I am short sighted. I mean physically, though some would argue mentally too. This is not genetic as far as I can tell. It’s something I’ve had for many years, and it’s not that severe. My prescription is somewhere around -1.2 in both eyes. Nothing too severe.
In fact, I kind of like it. I like the gentle blur in the distance that stops me from getting distracted by paying attention to distant events. It’s one downside is trying to see exactly what bus or train is coming down the road; but my eyesight has yet to fail me so badly that I’ve missed one!
I’m also a bit of a pseudo hipster. So I get to wear my hipster glasses (mykita, thanks for asking) regularly and with the kind of indignance you’d expect from a champion hipster barista.
My eyesight likely stems from many, many years of toiling away on computers. I’ve had my own dedicated laptop for two thirds of my entire life. Which, for those doing the math, means I was handed a laptop that I was using for my own use from the age of about 11. I was a very early adopter to the internet. Of course, being a teenager or young adult on the internet means spending hours on end playing games, reading, chatting on IRC and what-not without breaks. So it’s not a shock to anyone that I’m short sighted (again, physically — not mentally!).
But one thing has helped me a lot. In my job I’ve had to do long hours on a computer. Even worse, I’ve had to do a full shift at the office only to come home and eat dinner while staring at my laptop; doing work. And that’s before I kick back on my iPad to watch some Netflix (and chill), or play some video games.
Basically, nothing’s changed.
However, when a nifty little tool called Flux came out, it was a revelation to my eyes, senses and ability to sleep after prolonged, late usage of an electronic device with a bright screen.
What Flux does is effectively add a tungsten filter on the screen, with increasing intensity as the evening wears on. It works an absolute charm, and actually increases my productivity when I’m working early to chat to Australian colleagues, or working late in Dublin with American colleagues. It’s legitimately remarkable.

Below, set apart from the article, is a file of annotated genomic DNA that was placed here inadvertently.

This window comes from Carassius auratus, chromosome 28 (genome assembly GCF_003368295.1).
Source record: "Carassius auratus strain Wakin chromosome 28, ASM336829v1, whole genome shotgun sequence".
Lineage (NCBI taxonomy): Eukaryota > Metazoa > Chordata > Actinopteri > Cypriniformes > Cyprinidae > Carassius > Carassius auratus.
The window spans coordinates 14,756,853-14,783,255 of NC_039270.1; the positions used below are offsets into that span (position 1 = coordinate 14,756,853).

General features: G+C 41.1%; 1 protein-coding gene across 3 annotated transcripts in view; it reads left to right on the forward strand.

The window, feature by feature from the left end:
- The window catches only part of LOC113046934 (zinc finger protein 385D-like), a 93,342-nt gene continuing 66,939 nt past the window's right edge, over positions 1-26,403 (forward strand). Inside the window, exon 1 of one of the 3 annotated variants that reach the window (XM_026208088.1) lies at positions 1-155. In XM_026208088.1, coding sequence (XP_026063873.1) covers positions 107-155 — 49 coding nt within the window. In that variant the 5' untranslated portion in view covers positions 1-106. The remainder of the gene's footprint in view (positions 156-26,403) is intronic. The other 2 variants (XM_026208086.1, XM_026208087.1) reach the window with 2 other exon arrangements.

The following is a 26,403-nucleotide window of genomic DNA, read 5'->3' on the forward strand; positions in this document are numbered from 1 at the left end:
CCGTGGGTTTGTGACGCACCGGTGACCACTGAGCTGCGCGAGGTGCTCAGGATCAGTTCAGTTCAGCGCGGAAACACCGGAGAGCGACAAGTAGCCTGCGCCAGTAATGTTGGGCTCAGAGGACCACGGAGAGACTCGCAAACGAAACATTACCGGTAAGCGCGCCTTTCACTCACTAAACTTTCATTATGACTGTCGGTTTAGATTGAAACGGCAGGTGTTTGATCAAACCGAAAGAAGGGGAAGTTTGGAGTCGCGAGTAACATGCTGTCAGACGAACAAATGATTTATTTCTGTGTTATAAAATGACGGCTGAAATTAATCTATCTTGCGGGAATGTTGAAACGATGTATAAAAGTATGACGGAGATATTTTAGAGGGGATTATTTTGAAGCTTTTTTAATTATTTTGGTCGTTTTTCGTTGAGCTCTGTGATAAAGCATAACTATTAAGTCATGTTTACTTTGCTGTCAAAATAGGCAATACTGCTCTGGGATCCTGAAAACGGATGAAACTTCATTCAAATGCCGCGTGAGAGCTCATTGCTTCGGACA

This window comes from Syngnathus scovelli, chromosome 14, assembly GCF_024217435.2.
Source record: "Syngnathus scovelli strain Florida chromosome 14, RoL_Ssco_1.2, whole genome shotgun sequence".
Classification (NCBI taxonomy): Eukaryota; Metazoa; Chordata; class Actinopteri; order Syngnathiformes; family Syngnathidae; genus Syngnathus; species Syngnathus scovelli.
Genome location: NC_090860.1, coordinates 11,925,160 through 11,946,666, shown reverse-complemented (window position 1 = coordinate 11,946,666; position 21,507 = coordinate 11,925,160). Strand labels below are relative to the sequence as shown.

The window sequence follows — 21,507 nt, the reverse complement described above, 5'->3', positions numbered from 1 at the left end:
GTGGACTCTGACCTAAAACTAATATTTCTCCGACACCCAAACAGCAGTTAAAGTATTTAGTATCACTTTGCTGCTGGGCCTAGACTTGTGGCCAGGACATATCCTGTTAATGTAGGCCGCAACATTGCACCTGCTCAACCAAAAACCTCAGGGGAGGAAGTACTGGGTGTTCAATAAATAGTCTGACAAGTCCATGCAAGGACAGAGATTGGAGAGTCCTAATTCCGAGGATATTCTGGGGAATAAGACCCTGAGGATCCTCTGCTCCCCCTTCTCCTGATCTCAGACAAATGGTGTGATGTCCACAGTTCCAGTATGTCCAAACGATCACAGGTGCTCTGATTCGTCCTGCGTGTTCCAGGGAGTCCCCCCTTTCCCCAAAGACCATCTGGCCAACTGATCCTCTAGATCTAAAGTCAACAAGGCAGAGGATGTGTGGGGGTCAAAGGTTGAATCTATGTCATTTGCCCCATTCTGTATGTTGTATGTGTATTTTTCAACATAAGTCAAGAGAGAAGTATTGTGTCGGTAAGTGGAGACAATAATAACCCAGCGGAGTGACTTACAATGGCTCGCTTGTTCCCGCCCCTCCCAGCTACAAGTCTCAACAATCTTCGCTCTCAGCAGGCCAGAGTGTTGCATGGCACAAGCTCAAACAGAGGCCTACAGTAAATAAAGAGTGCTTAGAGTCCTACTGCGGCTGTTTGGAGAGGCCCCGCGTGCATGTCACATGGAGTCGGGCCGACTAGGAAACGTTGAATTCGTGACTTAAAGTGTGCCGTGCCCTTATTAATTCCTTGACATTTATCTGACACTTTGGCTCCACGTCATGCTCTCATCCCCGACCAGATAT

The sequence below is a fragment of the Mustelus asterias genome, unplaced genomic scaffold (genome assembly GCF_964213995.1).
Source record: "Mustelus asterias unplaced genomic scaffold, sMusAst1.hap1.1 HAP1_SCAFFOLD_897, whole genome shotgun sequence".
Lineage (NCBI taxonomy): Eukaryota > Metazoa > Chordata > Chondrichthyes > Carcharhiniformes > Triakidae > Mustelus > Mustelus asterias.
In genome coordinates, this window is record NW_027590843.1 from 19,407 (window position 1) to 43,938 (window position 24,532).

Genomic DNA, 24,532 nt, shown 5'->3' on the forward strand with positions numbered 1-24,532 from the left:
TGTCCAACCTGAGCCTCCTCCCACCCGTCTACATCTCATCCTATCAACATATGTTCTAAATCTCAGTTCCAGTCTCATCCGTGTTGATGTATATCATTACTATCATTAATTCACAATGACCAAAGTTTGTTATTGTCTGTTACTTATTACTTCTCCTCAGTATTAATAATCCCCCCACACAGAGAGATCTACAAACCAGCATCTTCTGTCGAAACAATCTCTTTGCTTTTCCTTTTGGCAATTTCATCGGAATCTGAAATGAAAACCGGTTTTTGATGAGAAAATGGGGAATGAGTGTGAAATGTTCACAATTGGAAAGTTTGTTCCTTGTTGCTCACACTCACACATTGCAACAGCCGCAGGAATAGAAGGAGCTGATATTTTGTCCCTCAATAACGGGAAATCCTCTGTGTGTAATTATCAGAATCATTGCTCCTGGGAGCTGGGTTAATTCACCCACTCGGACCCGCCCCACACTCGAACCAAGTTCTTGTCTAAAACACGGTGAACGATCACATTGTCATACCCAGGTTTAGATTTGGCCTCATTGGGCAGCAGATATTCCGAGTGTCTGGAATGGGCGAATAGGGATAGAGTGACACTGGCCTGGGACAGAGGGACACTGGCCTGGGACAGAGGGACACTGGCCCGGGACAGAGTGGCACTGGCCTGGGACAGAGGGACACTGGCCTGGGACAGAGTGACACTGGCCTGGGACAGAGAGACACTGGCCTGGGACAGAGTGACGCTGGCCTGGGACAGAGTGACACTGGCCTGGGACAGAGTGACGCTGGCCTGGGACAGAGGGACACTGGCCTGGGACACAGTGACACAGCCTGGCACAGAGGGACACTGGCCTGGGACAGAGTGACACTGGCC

iOS has been bereft of such a feature for a while now; though Flux is a relatively recent marvel to a lot of users (myself included). There have been hacks and side-loading trickery to make Flux (and similar apps) work on iOS, but Apple don’t want to reveal their inner secrets and allow developers such low level access to the screen controls.
In iOS 9.3 (currently in beta, expected to ship in March by my guess), Apple will release a feature called Night Shift. This effectively sherlock’s Flux and includes the feature out of the box, by Apple. It’s one of those times I feel Apple could have bought the Flux team instead of simply stealing the idea, but such is life.
This means that currently my Mac(s), iPhone and iPad are all treating my eyes a lot better. And there’s noticeable patterns in my productivity that have been significantly boosted by this. Moreover, I’ve relied less on my glasses in early mornings or late evenings after using my devices. Again, it’s revelationary.
I’ve no huge crescendo or severity to report from this feature being brought to iOS. But all I’ve read on it are technical details and explanations of what it is or how it works, rather than why it’s good for individuals. So the above is basically my story of why Flux & Night Shift are important new features. They’re important for your eyes, your eye health and — for me at least — your productivity.